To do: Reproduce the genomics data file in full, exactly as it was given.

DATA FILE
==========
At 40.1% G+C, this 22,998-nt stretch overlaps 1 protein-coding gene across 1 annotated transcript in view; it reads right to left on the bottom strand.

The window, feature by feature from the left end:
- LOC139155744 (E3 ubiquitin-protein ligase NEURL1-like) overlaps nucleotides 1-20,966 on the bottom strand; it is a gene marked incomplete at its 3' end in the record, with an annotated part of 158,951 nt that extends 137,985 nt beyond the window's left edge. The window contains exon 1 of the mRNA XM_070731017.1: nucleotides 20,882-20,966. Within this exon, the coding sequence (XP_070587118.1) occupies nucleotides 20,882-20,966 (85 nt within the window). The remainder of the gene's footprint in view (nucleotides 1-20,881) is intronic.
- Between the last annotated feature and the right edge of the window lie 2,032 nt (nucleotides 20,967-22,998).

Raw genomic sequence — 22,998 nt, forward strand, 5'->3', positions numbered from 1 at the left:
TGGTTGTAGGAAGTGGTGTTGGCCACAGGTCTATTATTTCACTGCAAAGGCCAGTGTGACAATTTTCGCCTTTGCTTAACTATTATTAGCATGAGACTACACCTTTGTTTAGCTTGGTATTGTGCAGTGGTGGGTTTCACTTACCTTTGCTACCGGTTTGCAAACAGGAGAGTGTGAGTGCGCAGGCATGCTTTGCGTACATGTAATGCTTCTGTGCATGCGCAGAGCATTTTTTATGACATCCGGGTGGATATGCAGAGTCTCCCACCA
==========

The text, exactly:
At 40.1% G+C, this 22,998-nt stretch overlaps 1 protein-coding gene across 1 annotated transcript in view; it reads right to left on the bottom strand.

The window, feature by feature from the left end:
- LOC139155744 (E3 ubiquitin-protein ligase NEURL1-like) overlaps nucleotides 1-20,966 on the bottom strand; it is a gene marked incomplete at its 3' end in the record, with an annotated part of 158,951 nt that extends 137,985 nt beyond the window's left edge. The window contains exon 1 of the mRNA XM_070731017.1: nucleotides 20,882-20,966. Within this exon, the coding sequence (XP_070587118.1) occupies nucleotides 20,882-20,966 (85 nt within the window). The remainder of the gene's footprint in view (nucleotides 1-20,881) is intronic.
- Between the last annotated feature and the right edge of the window lie 2,032 nt (nucleotides 20,967-22,998).

Raw genomic sequence — 22,998 nt, forward strand, 5'->3', positions numbered from 1 at the left:
TGGTTGTAGGAAGTGGTGTTGGCCACAGGTCTATTATTTCACTGCAAAGGCCAGTGTGACAATTTTCGCCTTTGCTTAACTATTATTAGCATGAGACTACACCTTTGTTTAGCTTGGTATTGTGCAGTGGTGGGTTTCACTTACCTTTGCTACCGGTTTGCAAACAGGAGAGTGTGAGTGCGCAGGCATGCTTTGCGTACATGTAATGCTTCTGTGCATGCGCAGAGCATTTTTTATGACATCCGGGTGGATATGCAGAGTCTCCCACCA